AMD's total revenue in Q3 was $1.396 billion, up 18 percent over the second quarter, but down 22 percent year-on-year. That last isn't surprising—Intel's own revenue was down eight percent year-on-year—and AMD hopes the gap will narrow further in Q4 as the market returns to what CEO Dirk Meyer referred to as normal seasonal trends. The company reported a net loss of $128 million, after factoring in a favorable impact of $54 million, which Sunnyvale attributed to its retirement of debt. The company's operating loss in Q3 2009 was $77 million. Both of these numbers are huge improvements over Q2, when AMD's net loss was $330 million, with an operating loss of $249 million.
Now let's switch gears and talk products.
AMD grew all three of its market segments in the third quarter—revenue was up 17 percent overall. Mobile revenue growth substantially outpaced the average at 28 percent, a somewhat surprising number given Intel's historical dominance of this arena. AMD didn't offer detailed color on exactly which mobile chipsets or price points accounted for the upswing, but did indicate that its thin-and-light/netbook competitive product series accounted for less than fifty percent (but more than 10 percent) of the total gain in mobile. In servers, the company's hexa-core Istanbul accounted for about a third of all shipments, and the company's mixture of 45nm and 65nm products is now running at approximately 50/50.
When asked why it took the company as long as it did to ramp 45nm, Meyer indicated that the switchover was delayed significantly by the reality of market conditions in 2009. The precipitous sales drop early in the year left AMD with a substantial number of 65nm processors, and delayed demand for the company's newer 45nm offerings. With GlobalFoundries fabs currently running under capacity, AMD expects no problem ramping 45nm production as consumer demand improves. By the end of the fourth quarter, the majority of the company's processors will be on 45nm, a fact that suggests the company's average cost-per-processor (already markedly lower in Q3 than Q2) will continue to fall through at least Q4. 32nm parts, unfortunately, are still at least a year away. AMD will sample both "Fusion" processors and 32nm standard chips in the first half of 2010, but doesn't expect to ramp production until the tail end of 2010. The company had no specific response to when it might be able to close the manufacturing gap between itself and Intel, but the answer, one assumes, is directly proportional to AMD/GlobalFoundries net income. The company's 32nm parts will continue to use SOI technology, and AMD has no immediate plans to transition its processors to bulk silicon production.
AMD expects CPU revenue to grow nominally in Q4, partly thanks to stronger mobile positioning and the launch of its Congo platform for the thin-and-light segment. Server revenue could also be up, thanks partly to Istanbul's drop-in compatibility with existing two socket and four socket server architectures. As for the desktop/consumer market, Sunnyvale believes it's currently underrepresented in higher-end systems, and intends to address that gap with 45nm Phenom II / Athlon II processors.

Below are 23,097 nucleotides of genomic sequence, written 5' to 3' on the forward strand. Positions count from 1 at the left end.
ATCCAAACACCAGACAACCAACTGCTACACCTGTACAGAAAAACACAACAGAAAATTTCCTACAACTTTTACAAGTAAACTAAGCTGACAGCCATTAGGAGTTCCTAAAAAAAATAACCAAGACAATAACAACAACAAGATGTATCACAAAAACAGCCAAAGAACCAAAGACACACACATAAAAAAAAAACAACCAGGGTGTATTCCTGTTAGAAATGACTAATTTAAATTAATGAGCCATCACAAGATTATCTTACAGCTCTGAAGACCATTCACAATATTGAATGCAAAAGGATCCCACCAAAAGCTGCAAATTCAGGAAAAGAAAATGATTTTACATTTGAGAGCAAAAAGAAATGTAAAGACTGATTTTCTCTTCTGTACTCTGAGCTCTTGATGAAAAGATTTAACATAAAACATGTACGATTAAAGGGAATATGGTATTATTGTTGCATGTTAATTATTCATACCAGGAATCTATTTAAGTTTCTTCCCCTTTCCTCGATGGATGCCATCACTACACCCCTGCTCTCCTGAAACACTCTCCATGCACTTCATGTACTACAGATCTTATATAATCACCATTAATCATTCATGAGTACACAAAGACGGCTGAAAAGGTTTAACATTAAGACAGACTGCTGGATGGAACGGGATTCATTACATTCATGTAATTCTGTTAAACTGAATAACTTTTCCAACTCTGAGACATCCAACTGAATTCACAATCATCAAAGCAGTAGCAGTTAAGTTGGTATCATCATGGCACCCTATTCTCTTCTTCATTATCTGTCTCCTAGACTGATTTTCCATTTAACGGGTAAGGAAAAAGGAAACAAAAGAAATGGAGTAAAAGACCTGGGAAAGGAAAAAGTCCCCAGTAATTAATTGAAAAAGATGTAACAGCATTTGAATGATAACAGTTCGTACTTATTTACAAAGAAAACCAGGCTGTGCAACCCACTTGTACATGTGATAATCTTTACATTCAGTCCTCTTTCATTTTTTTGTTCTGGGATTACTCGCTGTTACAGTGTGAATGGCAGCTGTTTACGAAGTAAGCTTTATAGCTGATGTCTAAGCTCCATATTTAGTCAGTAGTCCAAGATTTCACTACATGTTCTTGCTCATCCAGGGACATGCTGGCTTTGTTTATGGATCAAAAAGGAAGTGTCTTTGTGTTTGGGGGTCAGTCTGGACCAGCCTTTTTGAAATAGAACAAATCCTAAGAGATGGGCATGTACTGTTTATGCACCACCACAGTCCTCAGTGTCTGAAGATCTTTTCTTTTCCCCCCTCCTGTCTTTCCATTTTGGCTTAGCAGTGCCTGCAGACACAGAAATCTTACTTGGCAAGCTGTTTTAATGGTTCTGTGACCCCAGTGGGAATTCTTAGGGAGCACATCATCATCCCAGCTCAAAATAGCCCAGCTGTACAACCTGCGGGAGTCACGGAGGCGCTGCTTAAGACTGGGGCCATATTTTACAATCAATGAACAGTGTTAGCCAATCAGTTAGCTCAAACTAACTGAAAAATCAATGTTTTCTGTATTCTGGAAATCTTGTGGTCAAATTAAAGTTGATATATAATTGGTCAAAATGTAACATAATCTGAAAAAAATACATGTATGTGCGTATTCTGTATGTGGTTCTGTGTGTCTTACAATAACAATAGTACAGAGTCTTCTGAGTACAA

The Radeon HD 5870, AMD's current top-end DX11 solution
One interesting fact that emerged from the conference call relates to GPU gross margins. The ideal/target gross margin for these products is between 35-45 percent. AMD's not currently playing in that range, and while the company didn't provide its exact gross margin, it did note that the 5000 series is expected to eventually raise it into the lower end of that range. This isn't expected to happen in Q4, but will be a gradual transition over the course of 2010.
In addition to consumer discrete cards, AMD plans to expand its presence in the lucrative workstation graphics segment. Again, don't look for quick leaps here—it takes time to forge the proper linkages to effectively grow in that space—but its a potential source of revenue Sunnyvale has more than an eye on.
The Bottom Line:
AMD's Q3 results are quite encouraging. The company continues to move towards profitability, and its product mix across both CPUs and GPUs is strong enough that it may very well hit its fourth-quarter profitability goal (barring a major economic upset). With that said, there's nothing new on the horizon that fundamently changes the company's competitive position vis-à-vis Intel. The Core i7 product line continues to whomp on Phenom II whether we're talking about Lynnfield or Bloomfield, and AMD can't effectively counter Nehalem's HyperThreading with a quad-core processor.
AMD will pull hexa-core Istanbul (codenamed Thuban) to the desktop , which will definitely improve the company's position, but there's no magic way for AMD to jump a process generation and magically be head-to-head with Intel's current lineup. To the company's credit, it's not espousing any such strategy, and is choosing to carefully trim costs and improve margins to put itself back in the black. That's not as exciting a story as head-to-head competition in all product segments, but it's a fundamental part of remaining in business, and an absolute necessity for AMD.
It may take another product generation (and a move to 32nm) before AMD can move decisively to enter additional markets, but profitable quarters between now and then are critical. With GlobalFoundries picking up steam, the upcoming 45nm dual-core Congo platform launching, and the Radeon 5000 series in the field, there's still a lot of action to be had.
One other thing. It's become a bit fashionable to bemoan AMD's lack of a true Atom-competitor. We maintain that this is, in fact, untrue. It'd be nice if AMD just happened to have its own Atom-like architecture sitting on the shelf, but attempting to go down that road right now would be a real mistake. Additional details here.